- Private Equity (PE) exits in the US fell 26% last year, resulting in a collapse in distributions paid to investors.
- Despite this, SWFs, Endowments, and other LPs continue to suggest increasing allocations to PE in the coming years.
- PE managed to immunise their PortCos against higher rates, but PE returns have underperformed public market returns.
- We expect PE to face pressure in coming years due to high starting valuations for buyout, resulting in lower expected returns.
- We also watch for the negative impact of NAV loans and expect the regulatory burden on PE to increase. This will increase transparency for LPs but add further costs to GPs.
PE Activity Remains Under Pressure While Expected Returns Fall
1) What Happened to PE in 2023?
2023 was another tough year for PE. High interest rates, multiple compression in public markets (outside Big Tech), and recession fears all dampened risk appetite.
New capital raised by PE firms stalled at $556bn globally – almost identical to 2022 – but the number of new funds raising money was far lower. Just 600 or so new funds raised capital, the lowest since 2012 versus well over 1,000 in 2022. This tells us a small number of large deals drove much of the fundraising activity.
GPs also struggled with investment realisations as US exit values dropped 26%. Exits via strategic acquisition and secondaries were the lion’s share as the public market remained closed to PE.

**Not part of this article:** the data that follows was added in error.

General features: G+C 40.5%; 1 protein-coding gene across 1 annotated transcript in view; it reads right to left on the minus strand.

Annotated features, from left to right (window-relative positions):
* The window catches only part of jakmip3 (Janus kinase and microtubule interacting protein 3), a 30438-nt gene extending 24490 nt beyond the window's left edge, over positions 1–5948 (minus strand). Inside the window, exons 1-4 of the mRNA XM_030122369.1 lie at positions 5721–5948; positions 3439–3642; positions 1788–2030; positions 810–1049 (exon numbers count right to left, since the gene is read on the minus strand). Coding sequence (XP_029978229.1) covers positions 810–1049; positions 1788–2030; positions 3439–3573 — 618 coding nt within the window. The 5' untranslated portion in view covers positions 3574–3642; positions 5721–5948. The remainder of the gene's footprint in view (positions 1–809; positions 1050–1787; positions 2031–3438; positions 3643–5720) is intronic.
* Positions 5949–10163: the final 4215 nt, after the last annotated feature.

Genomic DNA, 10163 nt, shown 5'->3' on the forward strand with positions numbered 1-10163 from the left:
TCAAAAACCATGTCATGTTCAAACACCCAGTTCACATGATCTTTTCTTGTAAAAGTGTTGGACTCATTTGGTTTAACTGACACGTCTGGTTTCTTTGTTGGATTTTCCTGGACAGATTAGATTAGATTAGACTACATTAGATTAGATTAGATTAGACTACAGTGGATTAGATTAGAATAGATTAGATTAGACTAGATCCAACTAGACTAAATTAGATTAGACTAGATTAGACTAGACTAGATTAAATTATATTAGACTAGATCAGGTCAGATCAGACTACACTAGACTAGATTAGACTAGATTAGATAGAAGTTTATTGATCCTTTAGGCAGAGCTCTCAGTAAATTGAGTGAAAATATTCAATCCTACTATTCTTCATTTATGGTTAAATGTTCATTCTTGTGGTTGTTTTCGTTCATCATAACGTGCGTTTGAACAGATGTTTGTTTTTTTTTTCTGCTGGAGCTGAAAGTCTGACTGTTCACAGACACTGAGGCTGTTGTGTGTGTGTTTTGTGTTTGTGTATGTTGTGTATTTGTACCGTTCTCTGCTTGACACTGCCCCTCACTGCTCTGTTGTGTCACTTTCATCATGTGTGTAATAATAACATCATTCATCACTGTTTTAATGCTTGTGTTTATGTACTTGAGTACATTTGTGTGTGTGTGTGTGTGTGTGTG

Just $5bn was raised via public market exits in the US last year as the number of IPOs crashed to just nine from a high of around 150 in 2021. This brings the total share of public market exit values to below 5% – lower than in 2008!
How did this impact LPs? The biggest impact has been a decline in fund distributions – this is where the cash generated by investment realisations are passed back to allocators.
Distribution yields (aggregate one-year distributions as a share of beginning NAV) fell to just 13% from over 25% in 2022 and a pre-Covid mean of around 27%. As an allocator, this means more capital is locked away for longer.
(Chart 1: blue line = capital raised, orange line = fund count; Chart 2: blue line = private to private, orange line = private to strategic, grey line = private to public; Chart 3: orange line = private to public)
2) Should We Expect PE Allocations to Decline?
Despite the slowdown, a recent PEI survey suggests long-term capital is looking to increase allocations further. Almost 40% of institutions said they want to increase allocations in the coming years.
This follows years of rising allocations to PE. For instance, the average allocation to PE was around 6.5% in 2018, while today it is over 10% . The rise stems from a boom in Foundations and Endowments, which have increased their allocation to PE by more than 6% over the same period.
(Chart 4: blue line = foundation/endowment, orange line = insurance company; grey line = private pension fund; yellow line = public pension fund; light blue dotted line = average; Chart 5: blue line = decrease allocation, orange line = maintain allocation, grey line = increase allocation)
3) What Does This Mean for PE Returns?
We think the big risk for LPs is a prolonged period of underperformance relative to public markets and expected IRRs. We saw this last year as PE underperformed public markets by 9% to the end of June, and there are reasons underperformance could continue.
First, however, we break down the PE strategy: